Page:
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Leftist Magazine Jewish Currents Is Expanding — And Hiring A Leading Writer On American Jewish Politics

The recently relaunched magazine has hired Peter Beinart, suggesting a power shift in the politics of American Jewish media.

Last updated on January 27, 2020, at 6:36 p.m. ET

Posted on January 27, 2020, at 8:00 a.m. ET

David Goldman / AP

Peter Beinart at an even in Atlanta, Nov. 14, 2012.

Jewish Currents, a leftist magazine founded in 1946 and initially linked to the Communist Party USA, was relaunched two years ago; its new editors sought to broaden the media horizon on Jewish topics and appeal to young, progressive American Jews who don’t identify with communal institutions’ consensus on Israel.

Energized by the leftist resurgence in American politics since the 2016 election, Jewish Currents has carved out a progressive niche for itself in the Jewish media landscape. It has published on a range of topics from Jewish identity in Uncut Gems to, controversially, a recent illustrated guide on how to carry out a medical abortion at home. It made a splash with two high-profile commissions last year: one, a review by the feminist theorist Judith Butler of New York Times opinion columnist Bari Weiss’s book How to Fight Anti-Semitism, and two, an op-ed by Bernie Sanders about his views on anti-Semitism and the Israeli–Palestinian conflict.

Now, Jewish Currents is preparing to expand further — and hiring one of the leading commentators on American Jewish politics and Israel. Peter Beinart, the author of the much-discussed 2012 book The Crisis of Zionism and a key voice on the left of the Zionist spectrum, is joining the magazine with a twice-monthly column, leaving his post as a columnist for the Forward. Beinart will retain his other affiliations, with the Atlantic and the City University of New York.

That Beinart would move from the Forward, one of the central organs of American Jewish life which has been in publication since 1897 in Yiddish and in English, to a smaller journal that has an explicitly left point of view, and which has provided a home for anti-Zionist views considered taboo by more centrist organizations, suggests a power shift in the politics of American Jewish media.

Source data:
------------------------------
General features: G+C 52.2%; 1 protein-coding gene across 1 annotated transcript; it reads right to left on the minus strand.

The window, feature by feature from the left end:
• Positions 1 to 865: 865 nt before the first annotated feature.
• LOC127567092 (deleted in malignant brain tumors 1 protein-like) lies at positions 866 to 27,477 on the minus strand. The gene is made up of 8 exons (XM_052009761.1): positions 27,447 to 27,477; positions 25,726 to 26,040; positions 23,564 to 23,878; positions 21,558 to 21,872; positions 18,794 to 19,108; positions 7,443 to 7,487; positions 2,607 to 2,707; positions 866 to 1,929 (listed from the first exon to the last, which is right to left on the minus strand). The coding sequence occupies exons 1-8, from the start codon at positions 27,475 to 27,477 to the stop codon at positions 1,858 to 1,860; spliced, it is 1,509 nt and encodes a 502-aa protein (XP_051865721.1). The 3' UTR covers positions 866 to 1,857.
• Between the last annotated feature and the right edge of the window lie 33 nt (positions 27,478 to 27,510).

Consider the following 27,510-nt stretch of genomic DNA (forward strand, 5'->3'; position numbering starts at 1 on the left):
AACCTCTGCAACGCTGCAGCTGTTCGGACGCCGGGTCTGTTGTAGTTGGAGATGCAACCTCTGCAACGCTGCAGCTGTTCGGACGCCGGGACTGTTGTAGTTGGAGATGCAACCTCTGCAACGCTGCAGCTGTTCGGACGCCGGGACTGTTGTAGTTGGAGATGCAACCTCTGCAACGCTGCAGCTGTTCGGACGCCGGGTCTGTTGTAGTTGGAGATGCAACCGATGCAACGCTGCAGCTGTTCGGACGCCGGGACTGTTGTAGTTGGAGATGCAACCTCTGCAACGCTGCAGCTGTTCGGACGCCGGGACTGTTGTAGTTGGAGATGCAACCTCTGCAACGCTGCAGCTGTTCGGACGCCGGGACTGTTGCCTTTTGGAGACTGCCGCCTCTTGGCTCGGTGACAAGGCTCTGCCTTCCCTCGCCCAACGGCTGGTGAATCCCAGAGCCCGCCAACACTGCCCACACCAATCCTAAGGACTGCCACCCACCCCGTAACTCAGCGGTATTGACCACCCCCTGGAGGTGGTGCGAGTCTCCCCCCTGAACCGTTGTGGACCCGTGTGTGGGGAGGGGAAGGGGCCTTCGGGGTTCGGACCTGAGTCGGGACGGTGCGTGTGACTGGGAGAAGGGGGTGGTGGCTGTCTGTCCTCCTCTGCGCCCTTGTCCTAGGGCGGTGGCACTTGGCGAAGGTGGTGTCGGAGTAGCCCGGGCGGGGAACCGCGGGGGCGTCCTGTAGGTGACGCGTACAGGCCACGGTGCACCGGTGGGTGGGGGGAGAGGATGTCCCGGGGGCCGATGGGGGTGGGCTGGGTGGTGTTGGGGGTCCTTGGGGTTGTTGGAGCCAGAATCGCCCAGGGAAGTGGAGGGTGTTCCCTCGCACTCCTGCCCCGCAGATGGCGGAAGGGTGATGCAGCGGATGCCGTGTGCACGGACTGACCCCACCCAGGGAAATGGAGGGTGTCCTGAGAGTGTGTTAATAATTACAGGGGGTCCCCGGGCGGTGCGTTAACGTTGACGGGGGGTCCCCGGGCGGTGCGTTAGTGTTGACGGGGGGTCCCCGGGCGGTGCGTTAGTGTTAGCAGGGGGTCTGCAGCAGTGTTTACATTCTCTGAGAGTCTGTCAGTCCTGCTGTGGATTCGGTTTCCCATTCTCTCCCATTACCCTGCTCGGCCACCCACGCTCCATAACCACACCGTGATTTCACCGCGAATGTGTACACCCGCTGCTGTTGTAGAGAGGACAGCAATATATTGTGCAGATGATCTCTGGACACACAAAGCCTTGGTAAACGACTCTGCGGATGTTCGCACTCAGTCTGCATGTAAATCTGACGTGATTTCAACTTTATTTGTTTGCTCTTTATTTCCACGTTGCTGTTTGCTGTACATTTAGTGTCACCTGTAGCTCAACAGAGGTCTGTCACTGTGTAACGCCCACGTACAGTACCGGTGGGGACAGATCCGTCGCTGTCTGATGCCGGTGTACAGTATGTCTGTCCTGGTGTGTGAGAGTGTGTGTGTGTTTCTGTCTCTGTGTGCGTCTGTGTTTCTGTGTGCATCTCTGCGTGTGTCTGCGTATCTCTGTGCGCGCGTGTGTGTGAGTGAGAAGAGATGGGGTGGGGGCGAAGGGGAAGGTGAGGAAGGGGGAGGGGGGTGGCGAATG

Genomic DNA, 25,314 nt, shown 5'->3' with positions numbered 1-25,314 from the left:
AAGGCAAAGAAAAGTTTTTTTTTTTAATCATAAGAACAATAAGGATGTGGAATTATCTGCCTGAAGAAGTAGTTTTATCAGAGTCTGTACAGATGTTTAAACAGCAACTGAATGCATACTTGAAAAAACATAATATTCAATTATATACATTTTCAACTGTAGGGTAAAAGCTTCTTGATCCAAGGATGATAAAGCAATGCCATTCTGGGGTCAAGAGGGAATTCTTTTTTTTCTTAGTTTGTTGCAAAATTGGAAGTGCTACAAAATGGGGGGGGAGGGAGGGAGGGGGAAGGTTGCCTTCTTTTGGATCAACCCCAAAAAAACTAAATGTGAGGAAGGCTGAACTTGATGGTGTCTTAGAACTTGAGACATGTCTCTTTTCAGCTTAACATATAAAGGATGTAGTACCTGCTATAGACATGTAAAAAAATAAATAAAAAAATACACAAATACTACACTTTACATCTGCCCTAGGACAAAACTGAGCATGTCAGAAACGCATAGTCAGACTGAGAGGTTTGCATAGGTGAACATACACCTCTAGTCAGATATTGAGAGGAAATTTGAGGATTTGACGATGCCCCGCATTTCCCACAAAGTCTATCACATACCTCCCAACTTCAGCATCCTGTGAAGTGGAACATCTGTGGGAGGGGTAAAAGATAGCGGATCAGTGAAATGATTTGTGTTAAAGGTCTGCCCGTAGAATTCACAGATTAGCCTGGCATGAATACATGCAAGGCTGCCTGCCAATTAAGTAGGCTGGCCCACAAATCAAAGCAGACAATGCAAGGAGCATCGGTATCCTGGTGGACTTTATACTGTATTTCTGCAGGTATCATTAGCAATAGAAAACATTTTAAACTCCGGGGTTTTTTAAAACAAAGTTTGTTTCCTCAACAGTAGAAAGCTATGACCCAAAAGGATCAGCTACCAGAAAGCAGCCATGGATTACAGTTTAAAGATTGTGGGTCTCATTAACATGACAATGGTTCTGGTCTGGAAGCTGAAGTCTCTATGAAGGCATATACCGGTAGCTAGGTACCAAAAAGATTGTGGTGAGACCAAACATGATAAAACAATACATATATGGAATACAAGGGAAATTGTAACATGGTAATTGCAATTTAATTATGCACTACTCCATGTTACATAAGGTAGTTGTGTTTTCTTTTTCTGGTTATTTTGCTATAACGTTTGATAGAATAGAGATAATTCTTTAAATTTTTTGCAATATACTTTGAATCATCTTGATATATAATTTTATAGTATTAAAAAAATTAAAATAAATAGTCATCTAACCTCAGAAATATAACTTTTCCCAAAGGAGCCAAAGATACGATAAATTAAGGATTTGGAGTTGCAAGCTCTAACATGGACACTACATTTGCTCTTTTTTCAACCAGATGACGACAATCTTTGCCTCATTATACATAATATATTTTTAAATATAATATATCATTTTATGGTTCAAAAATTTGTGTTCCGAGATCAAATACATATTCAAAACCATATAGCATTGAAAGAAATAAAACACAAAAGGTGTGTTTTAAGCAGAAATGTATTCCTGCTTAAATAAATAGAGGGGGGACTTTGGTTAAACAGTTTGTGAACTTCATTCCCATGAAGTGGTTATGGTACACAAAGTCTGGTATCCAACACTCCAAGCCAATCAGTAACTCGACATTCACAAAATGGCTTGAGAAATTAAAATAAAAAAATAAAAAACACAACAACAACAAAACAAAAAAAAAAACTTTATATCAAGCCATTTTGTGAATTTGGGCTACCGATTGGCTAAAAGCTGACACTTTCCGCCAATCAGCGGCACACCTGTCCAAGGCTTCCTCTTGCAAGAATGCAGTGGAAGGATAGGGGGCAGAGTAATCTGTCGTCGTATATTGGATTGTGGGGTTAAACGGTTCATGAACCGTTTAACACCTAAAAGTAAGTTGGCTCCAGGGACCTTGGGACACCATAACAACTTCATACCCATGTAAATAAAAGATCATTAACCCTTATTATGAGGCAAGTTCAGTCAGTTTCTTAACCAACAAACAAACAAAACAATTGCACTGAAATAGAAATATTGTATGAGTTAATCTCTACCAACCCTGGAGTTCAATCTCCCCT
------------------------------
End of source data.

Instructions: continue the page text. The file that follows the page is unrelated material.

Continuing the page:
Jewish Currents’ publisher Jacob Plitman said in an interview that the publication is also expanding its roster of writers in addition to Beinart, bringing on as contributing or staff writers Lara Friedman of the Foundation for Middle East Peace; Elisheva Goldberg, media director of the New Israel Fund and a former adviser to former Israeli foreign minister Tzipi Livni; Joshua Leifer, an associate editor at socialist magazine Dissent; and Chicago-based writer Mari Cohen. Plitman said that the magazine, a nonprofit, had significantly increased its fundraising, enabling growth. He declined to discuss specific fundraising figures, beyond saying that the organization had previously been operating with a less than $500,000 budget and now anticipated “significant growth” with new pledges.

“Peter in many ways has set the benchmark for what it means to both hold the Jewish community accountable to progressive values and do it in a way that's unflinchingly Jewish and that's directly in contact with our fears, with our history, with all the things that actually make us tick. And that's exactly what Jewish Currents is trying to do,” Plitman said. Plitman referenced Beinart’s influential 2010 essay “The Failure of the American Jewish Establishment,” which identified an increasing alienation among young American Jews from Zionism as a primary concern and disillusionment with Israel’s occupation of the West Bank. The essay, Plitman said, reflected his experiences growing up in a conservative Jewish community in North Carolina.

“There’s I think a tremendous need for a kind of American progressive Jewish publication which really sees itself as trying to intervene in a whole series of debates, and confront what I see as the kind of moral corruption of the American Jewish establishment and its complicity in various ways with some of the things that Trump is doing and the direction that [Israeli Prime Minister Benjamin] Netanyahu is taking Israel,” Beinart said.